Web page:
Jan. 17, 1931
Born in Arkabutla, Mississippi, James Earl Jones moved to his grandparents’ farm in Michigan at age 5.
He had a stutter so severe, he hardly spoke. An English teacher realized his gift for writing poetry and had him recite poetry in front of the class, overcoming his stuttering.
At the University of Michigan, he was majoring in pre-med when he discovered drama. After training troops in the Korean War, he starred in “Othello” at the Ramsdell Theatre in Michigan. In 1967, he starred opposite actress Jane Alexander in “The Great White Hope,” loosely based on heavyweight champion Jack Johnson and society’s demand for a white boxer that would defeat Johnson. The play began at the Arena Stage in Washington, D.C., before moving to Broadway, where the play, Jones and Alexander all won Tonys. In the film adaptation, Jones won a Golden Globe and an Oscar nomination.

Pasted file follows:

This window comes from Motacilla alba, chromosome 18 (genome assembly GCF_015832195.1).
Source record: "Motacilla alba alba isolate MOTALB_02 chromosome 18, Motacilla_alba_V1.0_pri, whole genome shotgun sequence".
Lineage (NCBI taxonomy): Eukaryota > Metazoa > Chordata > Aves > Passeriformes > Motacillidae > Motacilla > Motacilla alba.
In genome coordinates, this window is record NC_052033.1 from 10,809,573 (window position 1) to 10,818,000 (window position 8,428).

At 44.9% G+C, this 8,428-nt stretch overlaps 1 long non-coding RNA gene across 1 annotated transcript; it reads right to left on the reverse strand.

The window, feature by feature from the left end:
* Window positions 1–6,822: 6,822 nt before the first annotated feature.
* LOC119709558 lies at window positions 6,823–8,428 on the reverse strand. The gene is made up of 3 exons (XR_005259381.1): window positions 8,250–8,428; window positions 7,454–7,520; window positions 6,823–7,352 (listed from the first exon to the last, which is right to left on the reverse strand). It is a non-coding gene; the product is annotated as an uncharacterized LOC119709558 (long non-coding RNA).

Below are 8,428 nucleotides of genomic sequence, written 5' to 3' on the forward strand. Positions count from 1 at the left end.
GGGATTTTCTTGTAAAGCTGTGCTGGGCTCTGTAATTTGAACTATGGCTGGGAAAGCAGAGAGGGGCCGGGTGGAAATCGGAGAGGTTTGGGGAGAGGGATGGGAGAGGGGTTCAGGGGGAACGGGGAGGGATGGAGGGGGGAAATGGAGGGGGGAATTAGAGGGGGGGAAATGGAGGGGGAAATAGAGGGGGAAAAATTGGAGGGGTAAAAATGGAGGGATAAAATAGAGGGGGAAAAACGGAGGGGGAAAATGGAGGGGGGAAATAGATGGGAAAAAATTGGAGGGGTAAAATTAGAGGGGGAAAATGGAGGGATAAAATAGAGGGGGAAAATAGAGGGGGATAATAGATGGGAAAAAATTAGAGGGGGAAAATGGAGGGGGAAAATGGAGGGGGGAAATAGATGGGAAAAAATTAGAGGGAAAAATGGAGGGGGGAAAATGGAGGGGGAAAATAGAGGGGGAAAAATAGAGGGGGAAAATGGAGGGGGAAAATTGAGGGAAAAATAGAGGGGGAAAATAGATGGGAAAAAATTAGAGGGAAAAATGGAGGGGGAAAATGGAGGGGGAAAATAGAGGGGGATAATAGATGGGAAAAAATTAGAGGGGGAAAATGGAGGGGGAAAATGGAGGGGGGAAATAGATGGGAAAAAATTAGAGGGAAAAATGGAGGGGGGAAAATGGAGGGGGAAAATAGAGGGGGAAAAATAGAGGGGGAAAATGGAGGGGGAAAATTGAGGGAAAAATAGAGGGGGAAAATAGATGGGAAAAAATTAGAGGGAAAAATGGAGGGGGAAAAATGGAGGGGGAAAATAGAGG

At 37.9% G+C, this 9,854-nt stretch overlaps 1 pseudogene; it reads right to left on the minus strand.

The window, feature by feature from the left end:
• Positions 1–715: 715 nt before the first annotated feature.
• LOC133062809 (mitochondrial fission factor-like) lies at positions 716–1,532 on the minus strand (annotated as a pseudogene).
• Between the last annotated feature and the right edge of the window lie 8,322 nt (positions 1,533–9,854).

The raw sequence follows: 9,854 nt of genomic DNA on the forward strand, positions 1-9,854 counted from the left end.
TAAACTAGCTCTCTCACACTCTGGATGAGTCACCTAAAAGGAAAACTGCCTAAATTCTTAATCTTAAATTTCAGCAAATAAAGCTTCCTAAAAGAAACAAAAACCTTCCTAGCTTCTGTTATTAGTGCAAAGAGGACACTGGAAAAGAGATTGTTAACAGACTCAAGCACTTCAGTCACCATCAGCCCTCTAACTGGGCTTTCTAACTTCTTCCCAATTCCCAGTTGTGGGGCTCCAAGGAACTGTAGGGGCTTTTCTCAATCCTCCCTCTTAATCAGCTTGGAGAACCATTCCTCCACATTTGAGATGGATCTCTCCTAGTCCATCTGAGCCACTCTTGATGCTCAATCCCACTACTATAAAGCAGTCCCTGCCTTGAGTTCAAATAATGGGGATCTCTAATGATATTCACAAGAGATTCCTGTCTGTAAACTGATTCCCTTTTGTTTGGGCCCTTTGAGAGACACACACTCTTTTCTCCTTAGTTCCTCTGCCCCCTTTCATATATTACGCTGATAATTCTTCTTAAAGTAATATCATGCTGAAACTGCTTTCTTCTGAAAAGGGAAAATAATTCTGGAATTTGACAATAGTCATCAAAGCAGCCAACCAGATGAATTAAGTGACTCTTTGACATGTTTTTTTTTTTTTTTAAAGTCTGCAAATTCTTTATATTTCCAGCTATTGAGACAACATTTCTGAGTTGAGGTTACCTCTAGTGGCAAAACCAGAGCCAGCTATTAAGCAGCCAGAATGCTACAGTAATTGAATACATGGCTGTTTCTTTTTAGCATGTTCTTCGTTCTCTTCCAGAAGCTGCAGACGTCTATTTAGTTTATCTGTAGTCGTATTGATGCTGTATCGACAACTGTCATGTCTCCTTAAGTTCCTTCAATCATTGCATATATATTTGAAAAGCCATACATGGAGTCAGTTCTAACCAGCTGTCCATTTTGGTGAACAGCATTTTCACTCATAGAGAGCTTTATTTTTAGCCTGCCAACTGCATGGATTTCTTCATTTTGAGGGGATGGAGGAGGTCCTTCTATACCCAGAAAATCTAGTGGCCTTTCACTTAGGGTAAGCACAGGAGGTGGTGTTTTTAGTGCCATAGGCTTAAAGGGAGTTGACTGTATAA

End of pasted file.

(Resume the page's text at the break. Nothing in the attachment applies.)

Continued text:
He went on to play Shakespeare on Broadway and win another Tony, three Emmys and an honorary Oscar in 2011. The first celebrity guest on Sesame Street, he may be best known for providing the voice for Darth Vader in the Star Wars movies and for Mufasa in Disney’s “The Lion King.”
He sees the two biggest challenges to society as health and sanity. “I won’t say racism,” he said. “I say sanity because racism is a form of insanity.”
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